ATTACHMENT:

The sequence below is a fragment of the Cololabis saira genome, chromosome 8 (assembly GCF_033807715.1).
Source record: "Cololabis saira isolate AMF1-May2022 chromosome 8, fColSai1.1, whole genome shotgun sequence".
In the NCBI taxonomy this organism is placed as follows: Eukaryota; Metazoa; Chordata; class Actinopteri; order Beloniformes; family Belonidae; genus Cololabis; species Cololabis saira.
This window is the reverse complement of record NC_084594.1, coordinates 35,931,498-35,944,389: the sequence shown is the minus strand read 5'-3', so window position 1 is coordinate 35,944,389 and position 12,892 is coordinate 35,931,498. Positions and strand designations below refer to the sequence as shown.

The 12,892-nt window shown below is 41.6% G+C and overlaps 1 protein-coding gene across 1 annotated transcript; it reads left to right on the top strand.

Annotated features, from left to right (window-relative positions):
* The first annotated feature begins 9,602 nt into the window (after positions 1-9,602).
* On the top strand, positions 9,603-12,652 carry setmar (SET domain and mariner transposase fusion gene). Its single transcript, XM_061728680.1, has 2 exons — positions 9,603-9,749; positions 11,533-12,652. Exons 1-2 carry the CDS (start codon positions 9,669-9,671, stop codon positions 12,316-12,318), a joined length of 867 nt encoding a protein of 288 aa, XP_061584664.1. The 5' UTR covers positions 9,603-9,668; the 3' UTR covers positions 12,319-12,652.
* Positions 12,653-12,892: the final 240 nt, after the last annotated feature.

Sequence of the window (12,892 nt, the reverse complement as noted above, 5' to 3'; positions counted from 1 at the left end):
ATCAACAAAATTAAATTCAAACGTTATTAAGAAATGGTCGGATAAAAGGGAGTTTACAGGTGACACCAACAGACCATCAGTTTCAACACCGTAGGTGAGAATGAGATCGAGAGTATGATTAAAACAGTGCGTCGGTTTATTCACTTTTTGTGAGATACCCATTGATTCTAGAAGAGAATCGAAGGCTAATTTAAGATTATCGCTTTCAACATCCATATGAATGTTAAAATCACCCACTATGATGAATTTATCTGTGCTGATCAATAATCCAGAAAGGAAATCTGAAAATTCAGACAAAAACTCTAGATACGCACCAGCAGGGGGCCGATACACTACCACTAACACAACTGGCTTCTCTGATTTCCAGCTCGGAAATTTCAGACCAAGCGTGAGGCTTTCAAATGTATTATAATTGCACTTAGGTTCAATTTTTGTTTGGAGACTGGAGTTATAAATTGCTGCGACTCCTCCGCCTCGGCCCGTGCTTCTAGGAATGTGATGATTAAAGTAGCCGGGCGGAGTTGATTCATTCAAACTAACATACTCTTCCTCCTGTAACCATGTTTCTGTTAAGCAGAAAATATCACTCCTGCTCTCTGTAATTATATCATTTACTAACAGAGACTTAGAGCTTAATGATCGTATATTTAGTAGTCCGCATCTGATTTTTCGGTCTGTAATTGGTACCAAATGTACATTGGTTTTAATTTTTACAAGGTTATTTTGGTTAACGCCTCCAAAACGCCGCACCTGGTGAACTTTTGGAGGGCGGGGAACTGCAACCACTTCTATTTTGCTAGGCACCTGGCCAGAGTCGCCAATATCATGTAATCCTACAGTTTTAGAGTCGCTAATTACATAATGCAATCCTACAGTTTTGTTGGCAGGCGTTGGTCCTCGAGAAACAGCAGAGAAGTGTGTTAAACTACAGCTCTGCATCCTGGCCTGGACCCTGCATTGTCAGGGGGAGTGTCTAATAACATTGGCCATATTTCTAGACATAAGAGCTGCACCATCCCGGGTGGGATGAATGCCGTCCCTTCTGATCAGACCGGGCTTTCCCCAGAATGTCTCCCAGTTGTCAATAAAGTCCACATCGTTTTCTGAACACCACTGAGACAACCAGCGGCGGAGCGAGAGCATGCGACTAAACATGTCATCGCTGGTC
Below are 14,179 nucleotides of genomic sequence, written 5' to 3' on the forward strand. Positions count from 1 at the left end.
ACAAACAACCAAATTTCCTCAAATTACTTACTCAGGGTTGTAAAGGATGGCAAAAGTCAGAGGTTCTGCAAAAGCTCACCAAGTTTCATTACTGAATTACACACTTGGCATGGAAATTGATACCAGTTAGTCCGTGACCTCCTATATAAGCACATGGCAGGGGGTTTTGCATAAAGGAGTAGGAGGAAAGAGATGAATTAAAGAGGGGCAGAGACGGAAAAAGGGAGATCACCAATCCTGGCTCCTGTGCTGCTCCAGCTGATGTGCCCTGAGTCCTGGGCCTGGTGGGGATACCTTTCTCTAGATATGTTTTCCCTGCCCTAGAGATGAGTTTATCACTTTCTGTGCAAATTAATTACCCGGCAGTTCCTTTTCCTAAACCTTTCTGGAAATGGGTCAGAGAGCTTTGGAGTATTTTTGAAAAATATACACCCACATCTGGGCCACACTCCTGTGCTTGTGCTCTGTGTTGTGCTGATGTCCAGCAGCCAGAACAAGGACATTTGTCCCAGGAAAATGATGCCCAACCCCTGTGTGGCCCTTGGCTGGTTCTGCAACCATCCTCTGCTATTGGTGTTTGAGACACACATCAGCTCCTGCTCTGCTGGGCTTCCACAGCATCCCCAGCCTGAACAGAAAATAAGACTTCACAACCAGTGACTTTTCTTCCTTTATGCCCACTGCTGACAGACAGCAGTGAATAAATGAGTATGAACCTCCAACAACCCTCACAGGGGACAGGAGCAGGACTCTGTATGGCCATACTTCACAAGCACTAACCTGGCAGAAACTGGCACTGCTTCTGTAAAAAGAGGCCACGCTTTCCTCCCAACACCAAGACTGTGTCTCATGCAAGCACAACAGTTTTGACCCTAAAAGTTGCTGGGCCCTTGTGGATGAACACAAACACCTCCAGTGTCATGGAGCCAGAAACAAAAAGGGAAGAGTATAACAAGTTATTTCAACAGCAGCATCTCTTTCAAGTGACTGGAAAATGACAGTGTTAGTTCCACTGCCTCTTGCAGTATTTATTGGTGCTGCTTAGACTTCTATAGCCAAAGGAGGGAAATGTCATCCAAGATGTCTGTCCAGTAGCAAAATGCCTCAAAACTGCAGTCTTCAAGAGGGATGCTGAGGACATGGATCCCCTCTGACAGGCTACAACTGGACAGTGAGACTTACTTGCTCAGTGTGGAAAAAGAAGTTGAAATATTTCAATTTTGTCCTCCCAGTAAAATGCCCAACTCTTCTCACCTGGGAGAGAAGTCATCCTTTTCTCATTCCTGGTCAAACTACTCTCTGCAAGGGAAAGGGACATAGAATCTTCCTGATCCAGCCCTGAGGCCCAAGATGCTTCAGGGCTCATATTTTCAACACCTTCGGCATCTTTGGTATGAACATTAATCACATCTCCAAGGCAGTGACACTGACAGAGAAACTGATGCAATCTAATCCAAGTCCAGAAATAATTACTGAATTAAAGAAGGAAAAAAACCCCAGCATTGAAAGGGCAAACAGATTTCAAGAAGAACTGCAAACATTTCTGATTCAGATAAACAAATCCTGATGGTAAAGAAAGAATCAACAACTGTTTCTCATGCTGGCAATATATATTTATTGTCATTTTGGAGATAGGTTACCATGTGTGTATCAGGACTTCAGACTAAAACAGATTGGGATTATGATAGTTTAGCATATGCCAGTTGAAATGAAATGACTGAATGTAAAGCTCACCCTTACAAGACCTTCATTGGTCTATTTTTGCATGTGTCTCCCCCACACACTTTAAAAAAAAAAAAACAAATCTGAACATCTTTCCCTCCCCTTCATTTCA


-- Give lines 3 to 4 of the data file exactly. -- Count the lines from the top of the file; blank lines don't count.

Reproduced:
In the NCBI taxonomy this organism is placed as follows: Eukaryota; Metazoa; Chordata; class Actinopteri; order Beloniformes; family Belonidae; genus Cololabis; species Cololabis saira.
This window is the reverse complement of record NC_084594.1, coordinates 35,931,498-35,944,389: the sequence shown is the minus strand read 5'-3', so window position 1 is coordinate 35,944,389 and position 12,892 is coordinate 35,931,498. Positions and strand designations below refer to the sequence as shown.